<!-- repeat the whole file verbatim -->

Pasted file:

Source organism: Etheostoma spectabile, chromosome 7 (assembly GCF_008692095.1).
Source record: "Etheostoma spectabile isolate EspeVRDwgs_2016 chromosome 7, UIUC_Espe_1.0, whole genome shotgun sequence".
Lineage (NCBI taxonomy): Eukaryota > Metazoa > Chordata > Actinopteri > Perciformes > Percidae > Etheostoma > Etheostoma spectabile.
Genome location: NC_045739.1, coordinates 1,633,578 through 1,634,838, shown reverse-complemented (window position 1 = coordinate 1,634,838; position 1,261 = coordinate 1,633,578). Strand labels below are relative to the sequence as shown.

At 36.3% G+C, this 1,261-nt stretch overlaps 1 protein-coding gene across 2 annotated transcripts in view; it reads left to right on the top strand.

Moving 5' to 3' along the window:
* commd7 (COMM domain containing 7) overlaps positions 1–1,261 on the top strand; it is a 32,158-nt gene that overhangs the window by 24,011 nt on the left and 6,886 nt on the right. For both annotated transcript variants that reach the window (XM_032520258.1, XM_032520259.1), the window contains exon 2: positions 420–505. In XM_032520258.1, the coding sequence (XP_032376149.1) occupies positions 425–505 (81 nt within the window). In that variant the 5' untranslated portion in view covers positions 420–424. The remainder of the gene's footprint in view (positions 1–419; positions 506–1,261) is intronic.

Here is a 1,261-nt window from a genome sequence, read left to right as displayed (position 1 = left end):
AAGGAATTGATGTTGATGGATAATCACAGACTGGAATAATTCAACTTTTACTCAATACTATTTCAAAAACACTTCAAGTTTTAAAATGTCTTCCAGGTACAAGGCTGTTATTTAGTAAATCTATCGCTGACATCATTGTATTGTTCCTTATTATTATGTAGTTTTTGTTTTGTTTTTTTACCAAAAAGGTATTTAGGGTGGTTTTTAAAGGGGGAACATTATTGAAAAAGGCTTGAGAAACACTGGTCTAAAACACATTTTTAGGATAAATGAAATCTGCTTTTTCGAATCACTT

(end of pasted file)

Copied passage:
Source organism: Etheostoma spectabile, chromosome 7 (assembly GCF_008692095.1).
Source record: "Etheostoma spectabile isolate EspeVRDwgs_2016 chromosome 7, UIUC_Espe_1.0, whole genome shotgun sequence".
Lineage (NCBI taxonomy): Eukaryota > Metazoa > Chordata > Actinopteri > Perciformes > Percidae > Etheostoma > Etheostoma spectabile.
Genome location: NC_045739.1, coordinates 1,633,578 through 1,634,838, shown reverse-complemented (window position 1 = coordinate 1,634,838; position 1,261 = coordinate 1,633,578). Strand labels below are relative to the sequence as shown.

At 36.3% G+C, this 1,261-nt stretch overlaps 1 protein-coding gene across 2 annotated transcripts in view; it reads left to right on the top strand.

Moving 5' to 3' along the window:
* commd7 (COMM domain containing 7) overlaps positions 1–1,261 on the top strand; it is a 32,158-nt gene that overhangs the window by 24,011 nt on the left and 6,886 nt on the right. For both annotated transcript variants that reach the window (XM_032520258.1, XM_032520259.1), the window contains exon 2: positions 420–505. In XM_032520258.1, the coding sequence (XP_032376149.1) occupies positions 425–505 (81 nt within the window). In that variant the 5' untranslated portion in view covers positions 420–424. The remainder of the gene's footprint in view (positions 1–419; positions 506–1,261) is intronic.

Here is a 1,261-nt window from a genome sequence, read left to right as displayed (position 1 = left end):
AAGGAATTGATGTTGATGGATAATCACAGACTGGAATAATTCAACTTTTACTCAATACTATTTCAAAAACACTTCAAGTTTTAAAATGTCTTCCAGGTACAAGGCTGTTATTTAGTAAATCTATCGCTGACATCATTGTATTGTTCCTTATTATTATGTAGTTTTTGTTTTGTTTTTTTACCAAAAAGGTATTTAGGGTGGTTTTTAAAGGGGGAACATTATTGAAAAAGGCTTGAGAAACACTGGTCTAAAACACATTTTTAGGATAAATGAAATCTGCTTTTTCGAATCACTT